Monday, July 21, 2014

Sculpture mystery: Stolen Indian artwork in Canadian custody raises minor diplomatic storm

By BHAVNA VIJ AURORA, ET Bureau | 22 Jul, 2014, 04.47AM IST

NEW DELHI: The Department of Canadian Heritage has had an item in storage for the past three years that's decidedly not North American in origin. It's a life-size, red sandstone statue of a woman with a parrot on her bare shoulder. The voluptuous nature of the figure and various other unmistakable features clearly declare it to be a 12th century Khajuraho sculpture.
The Canadians have no problem returning the work but they're apparently unable to do so because no theft was ever reported and therefore India can't prove ownership.
 The picture of the statue — dubbed 'Parrot Lady' — is now being circulated to all field offices of the Archaeological Survey of India, but nobody seems to have a clue how it ended up several continents away. "The picture of the statue was first sent to the Bhopal circle office since Khajuraho comes under its jurisdiction.
They have reported that there is no record of any theft of such a statue," said ASI DG Rakesh Tiwari.The survey has also asked the CBI to check whether any complaint has been registered with the agency. "ASI wrote to us just about a week ago. There is no complaint with us and since it appears to be a case of trafficking of cultural heritage property, we are enquiring into it," CBI spokesperson Kanchan Prasad told ET.
"The statue is clearly a product of the Bundelkhand region and fits in perfectly with the other sculptures of Khajuraho but we can't do anything till we can show Canadian authorities proof of ownership," said a senior ASI official. Such proof would include an FIR reporting the loss or theft, details of investigations carried out and a certificate showing that it was actually registered either with the state concerned or ASI. The sculpture has been with the Department of Canadian Edmonton, capital of Alberta province, since 2011.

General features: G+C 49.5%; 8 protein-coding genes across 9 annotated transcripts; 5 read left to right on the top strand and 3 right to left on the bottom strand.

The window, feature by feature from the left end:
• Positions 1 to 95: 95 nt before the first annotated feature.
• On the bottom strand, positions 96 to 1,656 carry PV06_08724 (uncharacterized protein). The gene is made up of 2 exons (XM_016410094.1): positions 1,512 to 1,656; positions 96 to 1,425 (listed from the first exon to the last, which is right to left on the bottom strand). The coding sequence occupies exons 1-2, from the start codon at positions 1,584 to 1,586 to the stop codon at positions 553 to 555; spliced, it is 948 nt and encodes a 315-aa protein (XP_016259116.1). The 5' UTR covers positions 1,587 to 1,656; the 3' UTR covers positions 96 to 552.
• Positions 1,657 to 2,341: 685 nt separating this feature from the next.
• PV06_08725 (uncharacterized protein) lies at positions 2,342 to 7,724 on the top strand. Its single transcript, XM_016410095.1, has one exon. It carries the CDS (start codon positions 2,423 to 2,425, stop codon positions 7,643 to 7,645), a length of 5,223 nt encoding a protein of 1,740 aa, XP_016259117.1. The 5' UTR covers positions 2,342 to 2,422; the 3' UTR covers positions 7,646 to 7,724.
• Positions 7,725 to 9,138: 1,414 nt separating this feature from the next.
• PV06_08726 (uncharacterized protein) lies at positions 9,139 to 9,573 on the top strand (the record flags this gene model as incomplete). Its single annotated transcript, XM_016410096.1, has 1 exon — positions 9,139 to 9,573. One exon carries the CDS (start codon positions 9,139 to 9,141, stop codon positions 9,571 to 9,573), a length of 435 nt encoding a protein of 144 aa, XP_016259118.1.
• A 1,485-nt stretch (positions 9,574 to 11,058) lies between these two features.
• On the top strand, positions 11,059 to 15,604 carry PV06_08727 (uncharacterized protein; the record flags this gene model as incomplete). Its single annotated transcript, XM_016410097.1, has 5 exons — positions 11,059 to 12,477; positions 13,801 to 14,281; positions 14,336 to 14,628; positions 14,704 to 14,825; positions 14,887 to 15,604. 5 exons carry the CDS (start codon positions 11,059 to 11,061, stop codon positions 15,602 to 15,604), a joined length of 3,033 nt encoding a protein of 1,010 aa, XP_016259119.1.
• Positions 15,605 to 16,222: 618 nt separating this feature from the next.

Canadian customs hasn't said how it came by the item. Interestingly, Canadian Heritage wrote to the Indian High Commission in Ottawa at the time. The Commission took three years to forward the message.
Experts said it appears to be clear that the statue was taken out of the country illegally. This is not the first time that ASI has been faced with such a predicament. The organisation discovered that a stolen idol of goddess Durga was on display at a museum in Stuttgart, Germany, only after they were told by New York-based art dealer Subhash Kapoor, arrested for smuggling and deported to Chennai. He's currently lodged in jail there. But in that case ASI is on stronger ground. Its J&K office had reported that the registered antiquity had been stolen from a temple in Pulwama in the late 1990s. The only hitch is that it's not registered as an idol of 'Durga' but under a local name.

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